Our views into the vent on September 5 revealed gas-pistoning at Halema`uma`u. When we arrived at the vent, we heard by radio from the observatory that we were in an interval between tremor bursts. The lava surface at that point was moderately active, with a discontinuous crust and numerous scattered bubbling sources. Over the radio, we heard that a tremor burst was starting, and as we watched, the lava surface began to bubble and slosh more violently, until the whole lake surface was overturning and becoming a single roiling fountain as gas gushed more vigorously from the vent. A few minutes later, when the tremor burst and roiling had died down, we could see that the lava level had dropped several meters (yards), owing to all the escaped gas.

For now, Pele chooses to keep the lava surface out of sight from Jaggar Overlook, but, nonetheless, visitors during the past week have gotten some clear—though indirect—views of the gas-pistoning. Come to Jaggar at night and watch for the vent to darken as the lava crusts over, followed several minutes later by a dramatic increase in vent brightness as the pond surface is disrupted by intense spattering beneath the floor of Halema`uma`u Crater.

Frequently, gas-pistoning is replaced by steady tremor and vent glow that can last for days or weeks. Why the gas-pistoning comes and goes at the lava lake is not yet clear, demonstrating that—although the lava lake has been revealed—there are plenty of mysteries left to ponder.

Activity update

Kīlauea Volcano continues to be active. A vent in Halema`uma`u Crater is erupting elevated amounts of sulfur dioxide gas and very small amounts of ash. Resulting high concentrations of sulfur dioxide in downwind air have closed the south part of Kīlauea caldera and produced occasional air quality alerts in more distant areas, such as Pahala and communities adjacent to Hawai`i Volcanoes National Park, during kona wind periods. On September 5, scientists observed a 50-m (160 ft)-diameter lava lake about 100 m (330 ft) below the vent rim on the floor of Halema`uma`u; the lava cannot be seen from the rim of Halema`uma`u Crater or Jaggar Museum Overlook. There have been several small ash-emission events from the vent, lasting only minutes, in the last week.

Pu`u `Ō`ō continues to produce sulfur dioxide at even higher rates than the vent in Halema`uma`u Crater. Trade winds tend to pool these emissions along the West Hawai`i coast, while Kona winds blow these emissions into communities to the north, such as Mountain View, Volcano, and Hilo.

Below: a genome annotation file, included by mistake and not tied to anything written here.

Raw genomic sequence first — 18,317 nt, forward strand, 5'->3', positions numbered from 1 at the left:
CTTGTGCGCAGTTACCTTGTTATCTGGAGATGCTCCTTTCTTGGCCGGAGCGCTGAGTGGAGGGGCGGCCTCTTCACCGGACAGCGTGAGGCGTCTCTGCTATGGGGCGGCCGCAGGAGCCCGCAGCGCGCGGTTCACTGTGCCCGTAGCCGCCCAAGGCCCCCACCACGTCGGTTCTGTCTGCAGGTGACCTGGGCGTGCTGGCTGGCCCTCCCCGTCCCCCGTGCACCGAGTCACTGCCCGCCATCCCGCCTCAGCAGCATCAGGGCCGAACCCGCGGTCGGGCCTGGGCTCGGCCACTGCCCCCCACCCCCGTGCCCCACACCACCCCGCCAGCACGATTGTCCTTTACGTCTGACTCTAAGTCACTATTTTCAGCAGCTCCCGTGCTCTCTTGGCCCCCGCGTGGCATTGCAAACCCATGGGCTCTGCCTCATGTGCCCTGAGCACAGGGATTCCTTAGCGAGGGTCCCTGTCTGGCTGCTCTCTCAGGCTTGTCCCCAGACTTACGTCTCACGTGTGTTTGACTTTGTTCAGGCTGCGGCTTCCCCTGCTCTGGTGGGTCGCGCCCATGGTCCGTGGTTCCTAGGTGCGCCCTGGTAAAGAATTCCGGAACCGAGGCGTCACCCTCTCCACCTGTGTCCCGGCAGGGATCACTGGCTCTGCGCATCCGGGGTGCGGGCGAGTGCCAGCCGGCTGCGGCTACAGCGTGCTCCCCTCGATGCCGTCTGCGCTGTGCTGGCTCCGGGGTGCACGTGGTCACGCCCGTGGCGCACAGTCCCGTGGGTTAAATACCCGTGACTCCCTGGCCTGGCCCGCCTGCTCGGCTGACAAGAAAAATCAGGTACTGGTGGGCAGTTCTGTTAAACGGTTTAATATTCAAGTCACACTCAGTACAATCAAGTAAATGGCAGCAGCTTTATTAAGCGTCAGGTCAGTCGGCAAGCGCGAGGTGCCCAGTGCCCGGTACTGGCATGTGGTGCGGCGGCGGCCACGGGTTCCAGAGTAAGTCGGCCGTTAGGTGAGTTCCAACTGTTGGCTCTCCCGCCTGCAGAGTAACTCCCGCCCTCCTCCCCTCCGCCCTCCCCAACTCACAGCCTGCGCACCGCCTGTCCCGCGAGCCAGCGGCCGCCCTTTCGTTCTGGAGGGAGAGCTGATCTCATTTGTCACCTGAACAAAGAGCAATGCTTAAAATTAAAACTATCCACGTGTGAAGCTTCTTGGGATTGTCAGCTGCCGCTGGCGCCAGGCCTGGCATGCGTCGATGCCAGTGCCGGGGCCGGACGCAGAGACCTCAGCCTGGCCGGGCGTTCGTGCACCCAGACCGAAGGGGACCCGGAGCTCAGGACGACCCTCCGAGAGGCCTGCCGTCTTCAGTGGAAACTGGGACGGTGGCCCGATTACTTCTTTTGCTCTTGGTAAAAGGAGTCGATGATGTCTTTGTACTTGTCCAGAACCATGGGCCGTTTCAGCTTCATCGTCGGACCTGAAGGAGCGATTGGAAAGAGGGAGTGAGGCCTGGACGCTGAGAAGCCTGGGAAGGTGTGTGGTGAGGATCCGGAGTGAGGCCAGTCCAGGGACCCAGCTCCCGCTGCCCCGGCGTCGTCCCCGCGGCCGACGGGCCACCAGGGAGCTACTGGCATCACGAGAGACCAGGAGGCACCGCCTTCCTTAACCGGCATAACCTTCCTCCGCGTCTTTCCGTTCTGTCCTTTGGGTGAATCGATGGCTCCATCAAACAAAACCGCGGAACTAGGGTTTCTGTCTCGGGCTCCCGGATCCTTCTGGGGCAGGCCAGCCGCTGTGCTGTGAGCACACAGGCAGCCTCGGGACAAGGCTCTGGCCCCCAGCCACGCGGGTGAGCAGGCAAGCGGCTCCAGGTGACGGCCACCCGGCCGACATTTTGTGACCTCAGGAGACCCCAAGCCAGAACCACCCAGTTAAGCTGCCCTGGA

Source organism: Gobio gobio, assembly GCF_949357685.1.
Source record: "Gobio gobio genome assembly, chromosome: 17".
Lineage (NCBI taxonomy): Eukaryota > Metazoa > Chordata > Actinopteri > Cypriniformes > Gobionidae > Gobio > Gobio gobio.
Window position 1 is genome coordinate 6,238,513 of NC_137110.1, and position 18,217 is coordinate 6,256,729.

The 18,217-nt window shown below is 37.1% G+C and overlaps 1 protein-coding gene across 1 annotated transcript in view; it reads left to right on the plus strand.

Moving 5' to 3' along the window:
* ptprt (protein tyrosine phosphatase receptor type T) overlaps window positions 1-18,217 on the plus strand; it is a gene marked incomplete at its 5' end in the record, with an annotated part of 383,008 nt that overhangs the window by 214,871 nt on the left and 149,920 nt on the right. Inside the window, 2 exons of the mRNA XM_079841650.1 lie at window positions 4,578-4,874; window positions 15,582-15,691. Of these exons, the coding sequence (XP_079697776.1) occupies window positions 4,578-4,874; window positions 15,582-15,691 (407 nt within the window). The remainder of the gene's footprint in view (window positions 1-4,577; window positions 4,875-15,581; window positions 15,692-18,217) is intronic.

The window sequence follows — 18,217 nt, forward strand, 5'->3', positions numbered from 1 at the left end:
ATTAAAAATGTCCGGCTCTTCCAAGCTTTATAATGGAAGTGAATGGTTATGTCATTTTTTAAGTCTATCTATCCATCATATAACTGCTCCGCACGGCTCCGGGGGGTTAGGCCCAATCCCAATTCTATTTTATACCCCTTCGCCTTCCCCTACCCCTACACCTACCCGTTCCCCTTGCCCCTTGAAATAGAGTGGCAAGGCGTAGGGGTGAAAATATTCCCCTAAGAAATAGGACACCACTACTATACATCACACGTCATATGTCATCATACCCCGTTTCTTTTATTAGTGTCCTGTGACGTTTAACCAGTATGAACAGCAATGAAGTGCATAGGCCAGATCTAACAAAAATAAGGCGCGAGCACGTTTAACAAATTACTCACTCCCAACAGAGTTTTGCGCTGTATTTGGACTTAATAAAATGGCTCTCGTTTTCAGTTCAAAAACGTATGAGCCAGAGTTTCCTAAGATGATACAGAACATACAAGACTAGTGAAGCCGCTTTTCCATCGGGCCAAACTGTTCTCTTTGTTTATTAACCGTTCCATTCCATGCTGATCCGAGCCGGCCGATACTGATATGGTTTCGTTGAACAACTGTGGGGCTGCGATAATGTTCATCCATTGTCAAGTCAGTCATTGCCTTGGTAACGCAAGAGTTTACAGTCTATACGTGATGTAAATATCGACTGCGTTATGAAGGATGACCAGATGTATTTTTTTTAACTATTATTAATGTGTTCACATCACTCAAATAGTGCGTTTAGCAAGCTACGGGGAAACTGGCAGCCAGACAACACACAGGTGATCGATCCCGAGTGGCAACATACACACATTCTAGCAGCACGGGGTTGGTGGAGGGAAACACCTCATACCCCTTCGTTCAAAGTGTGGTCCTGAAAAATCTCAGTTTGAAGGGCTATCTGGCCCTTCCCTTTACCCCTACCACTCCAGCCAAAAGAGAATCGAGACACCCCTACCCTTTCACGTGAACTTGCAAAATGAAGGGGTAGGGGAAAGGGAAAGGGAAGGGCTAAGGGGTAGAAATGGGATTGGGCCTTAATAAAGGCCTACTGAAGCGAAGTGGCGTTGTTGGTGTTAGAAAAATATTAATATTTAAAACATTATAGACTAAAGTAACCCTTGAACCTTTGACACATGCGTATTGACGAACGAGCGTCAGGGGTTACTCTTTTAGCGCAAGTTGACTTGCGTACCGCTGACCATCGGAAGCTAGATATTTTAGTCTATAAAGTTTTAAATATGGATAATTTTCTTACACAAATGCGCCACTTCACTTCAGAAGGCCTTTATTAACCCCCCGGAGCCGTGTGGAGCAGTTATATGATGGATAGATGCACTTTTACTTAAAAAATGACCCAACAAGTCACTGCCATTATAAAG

Lava continues to erupt from fissure D of the July 21, 2007, eruption and flows toward the ocean through a well-established lava tube. No significant incandescence was observed from the fissure to the top of the pali above the abandoned Royal Gardens subdivision or on the coastal plain, indicating little or no new surface flows in the past week. Lava continues to flow into the ocean at Waikupanaha.

Be aware that active lava deltas can collapse at any time, potentially generating large explosions. This may be especially true during times of rapidly changing lava supply conditions. Do not venture onto the lava deltas. Even the intervening beaches are susceptible to large waves generated during delta collapse; avoid these beaches. In addition, steam plumes rising from ocean entries are highly acidic and laced with glass particles. Check Civil Defense Web site (http://www.lavainfo.us) or call 961-8093 for viewing hours.

Mauna Loa is not erupting. Two earthquakes were located beneath the summit this past week. Continuing extension between locations spanning the summit indicates slow inflation of the volcano.

One earthquake beneath Hawai`i Island was reported felt within the past week. A magnitude-3.6 earthquake occurred at 5:34 a.m., H.s.t., on Sunday, September 7, 2008, and was located 5 km (3 miles) west of Pahala, at a depth of 35 km (22 miles).

Visit our Web site (http://hvo.wr.usgs.gov) for daily Kīlauea eruption updates, a summary of volcanic events over the past year, and nearly real-time Hawai`i earthquake information. Kilauea daily update summaries are also available by phone at (808) 967-8862. Questions can be emailed to askHVO@usgs.gov. skip past bottom navigational bar


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Updated: September 24, 2008 (pnf)